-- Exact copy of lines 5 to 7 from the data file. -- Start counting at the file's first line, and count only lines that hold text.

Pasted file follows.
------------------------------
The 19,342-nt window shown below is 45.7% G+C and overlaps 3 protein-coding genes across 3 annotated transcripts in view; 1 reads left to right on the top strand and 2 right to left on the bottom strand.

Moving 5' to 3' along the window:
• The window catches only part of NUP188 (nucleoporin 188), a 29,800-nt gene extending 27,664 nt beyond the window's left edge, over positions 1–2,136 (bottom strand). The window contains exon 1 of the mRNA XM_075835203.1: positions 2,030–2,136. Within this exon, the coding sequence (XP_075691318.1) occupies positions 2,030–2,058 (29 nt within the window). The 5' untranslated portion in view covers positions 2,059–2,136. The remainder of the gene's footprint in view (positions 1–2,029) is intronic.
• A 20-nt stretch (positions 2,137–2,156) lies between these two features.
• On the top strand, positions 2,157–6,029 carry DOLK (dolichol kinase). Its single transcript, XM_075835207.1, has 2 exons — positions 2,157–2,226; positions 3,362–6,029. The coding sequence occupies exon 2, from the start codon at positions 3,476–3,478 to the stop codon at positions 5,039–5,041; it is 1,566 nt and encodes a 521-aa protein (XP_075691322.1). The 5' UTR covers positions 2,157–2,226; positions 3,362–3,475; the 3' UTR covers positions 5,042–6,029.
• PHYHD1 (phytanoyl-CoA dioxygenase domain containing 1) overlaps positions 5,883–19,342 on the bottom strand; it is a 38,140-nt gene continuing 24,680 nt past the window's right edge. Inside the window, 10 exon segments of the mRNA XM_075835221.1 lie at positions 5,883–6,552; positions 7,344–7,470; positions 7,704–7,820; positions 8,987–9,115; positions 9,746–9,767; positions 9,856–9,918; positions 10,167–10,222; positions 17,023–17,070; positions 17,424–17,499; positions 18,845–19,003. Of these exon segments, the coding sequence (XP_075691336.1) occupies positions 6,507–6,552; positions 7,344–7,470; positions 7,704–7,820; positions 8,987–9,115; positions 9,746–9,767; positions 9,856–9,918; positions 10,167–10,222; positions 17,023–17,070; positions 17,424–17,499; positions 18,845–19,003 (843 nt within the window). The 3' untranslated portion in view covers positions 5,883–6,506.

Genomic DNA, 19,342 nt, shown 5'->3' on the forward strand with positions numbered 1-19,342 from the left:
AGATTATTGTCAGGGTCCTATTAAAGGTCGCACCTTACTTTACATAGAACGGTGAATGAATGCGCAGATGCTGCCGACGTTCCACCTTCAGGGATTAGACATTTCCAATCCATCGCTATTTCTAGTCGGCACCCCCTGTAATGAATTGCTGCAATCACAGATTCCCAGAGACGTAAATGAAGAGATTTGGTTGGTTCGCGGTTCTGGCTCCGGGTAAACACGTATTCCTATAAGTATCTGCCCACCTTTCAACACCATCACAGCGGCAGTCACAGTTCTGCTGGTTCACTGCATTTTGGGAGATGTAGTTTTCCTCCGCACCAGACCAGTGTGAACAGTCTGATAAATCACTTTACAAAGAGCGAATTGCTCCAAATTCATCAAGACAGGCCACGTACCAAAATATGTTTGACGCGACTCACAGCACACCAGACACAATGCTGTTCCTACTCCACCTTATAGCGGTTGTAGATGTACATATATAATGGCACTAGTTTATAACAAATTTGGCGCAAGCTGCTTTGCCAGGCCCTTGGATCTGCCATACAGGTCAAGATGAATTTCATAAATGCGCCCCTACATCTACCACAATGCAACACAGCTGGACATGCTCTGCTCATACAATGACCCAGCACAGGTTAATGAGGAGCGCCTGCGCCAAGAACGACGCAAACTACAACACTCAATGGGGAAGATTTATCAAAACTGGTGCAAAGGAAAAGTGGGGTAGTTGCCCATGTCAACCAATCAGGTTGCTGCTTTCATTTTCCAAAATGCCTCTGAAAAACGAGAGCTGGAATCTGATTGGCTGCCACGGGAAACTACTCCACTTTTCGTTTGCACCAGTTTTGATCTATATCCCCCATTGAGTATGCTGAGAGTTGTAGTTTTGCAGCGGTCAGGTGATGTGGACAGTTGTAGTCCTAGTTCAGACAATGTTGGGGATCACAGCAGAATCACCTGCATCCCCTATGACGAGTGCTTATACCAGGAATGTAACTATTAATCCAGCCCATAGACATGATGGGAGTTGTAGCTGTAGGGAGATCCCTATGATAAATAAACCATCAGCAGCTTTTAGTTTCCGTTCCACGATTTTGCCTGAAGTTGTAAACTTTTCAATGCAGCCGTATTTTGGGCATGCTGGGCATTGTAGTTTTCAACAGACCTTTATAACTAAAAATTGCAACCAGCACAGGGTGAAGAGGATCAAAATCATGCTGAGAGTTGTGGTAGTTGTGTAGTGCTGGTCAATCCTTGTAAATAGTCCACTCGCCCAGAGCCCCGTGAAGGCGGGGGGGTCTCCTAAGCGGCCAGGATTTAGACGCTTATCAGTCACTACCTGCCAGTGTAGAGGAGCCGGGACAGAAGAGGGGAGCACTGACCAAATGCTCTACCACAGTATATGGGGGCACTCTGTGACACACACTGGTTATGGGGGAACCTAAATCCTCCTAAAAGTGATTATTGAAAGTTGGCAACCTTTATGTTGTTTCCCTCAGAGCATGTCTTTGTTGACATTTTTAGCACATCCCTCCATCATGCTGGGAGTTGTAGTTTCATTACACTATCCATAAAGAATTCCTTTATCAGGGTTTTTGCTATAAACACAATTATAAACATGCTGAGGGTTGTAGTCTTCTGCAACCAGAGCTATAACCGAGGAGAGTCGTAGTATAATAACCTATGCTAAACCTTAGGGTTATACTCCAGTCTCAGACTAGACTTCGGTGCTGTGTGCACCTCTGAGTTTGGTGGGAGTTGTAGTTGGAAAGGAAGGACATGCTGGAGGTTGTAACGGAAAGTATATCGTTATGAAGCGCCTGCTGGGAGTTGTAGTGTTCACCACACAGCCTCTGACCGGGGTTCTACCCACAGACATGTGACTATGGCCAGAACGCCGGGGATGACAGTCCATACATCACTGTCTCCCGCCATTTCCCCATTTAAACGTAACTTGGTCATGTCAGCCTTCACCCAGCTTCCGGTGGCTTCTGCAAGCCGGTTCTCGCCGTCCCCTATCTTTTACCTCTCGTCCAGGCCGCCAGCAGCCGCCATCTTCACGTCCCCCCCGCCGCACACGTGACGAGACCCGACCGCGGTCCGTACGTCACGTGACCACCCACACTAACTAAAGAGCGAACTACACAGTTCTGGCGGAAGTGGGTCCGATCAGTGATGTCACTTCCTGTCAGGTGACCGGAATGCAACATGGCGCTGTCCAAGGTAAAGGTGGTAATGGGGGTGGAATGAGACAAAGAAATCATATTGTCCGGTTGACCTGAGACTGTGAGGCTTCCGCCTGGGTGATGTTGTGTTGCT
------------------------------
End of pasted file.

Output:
• On the top strand, positions 2,157–6,029 carry DOLK (dolichol kinase). Its single transcript, XM_075835207.1, has 2 exons — positions 2,157–2,226; positions 3,362–6,029. The coding sequence occupies exon 2, from the start codon at positions 3,476–3,478 to the stop codon at positions 5,039–5,041; it is 1,566 nt and encodes a 521-aa protein (XP_075691322.1). The 5' UTR covers positions 2,157–2,226; positions 3,362–3,475; the 3' UTR covers positions 5,042–6,029.
• PHYHD1 (phytanoyl-CoA dioxygenase domain containing 1) overlaps positions 5,883–19,342 on the bottom strand; it is a 38,140-nt gene continuing 24,680 nt past the window's right edge. Inside the window, 10 exon segments of the mRNA XM_075835221.1 lie at positions 5,883–6,552; positions 7,344–7,470; positions 7,704–7,820; positions 8,987–9,115; positions 9,746–9,767; positions 9,856–9,918; positions 10,167–10,222; positions 17,023–17,070; positions 17,424–17,499; positions 18,845–19,003. Of these exon segments, the coding sequence (XP_075691336.1) occupies positions 6,507–6,552; positions 7,344–7,470; positions 7,704–7,820; positions 8,987–9,115; positions 9,746–9,767; positions 9,856–9,918; positions 10,167–10,222; positions 17,023–17,070; positions 17,424–17,499; positions 18,845–19,003 (843 nt within the window). The 3' untranslated portion in view covers positions 5,883–6,506.

Genomic DNA, 19,342 nt, shown 5'->3' on the forward strand with positions numbered 1-19,342 from the left: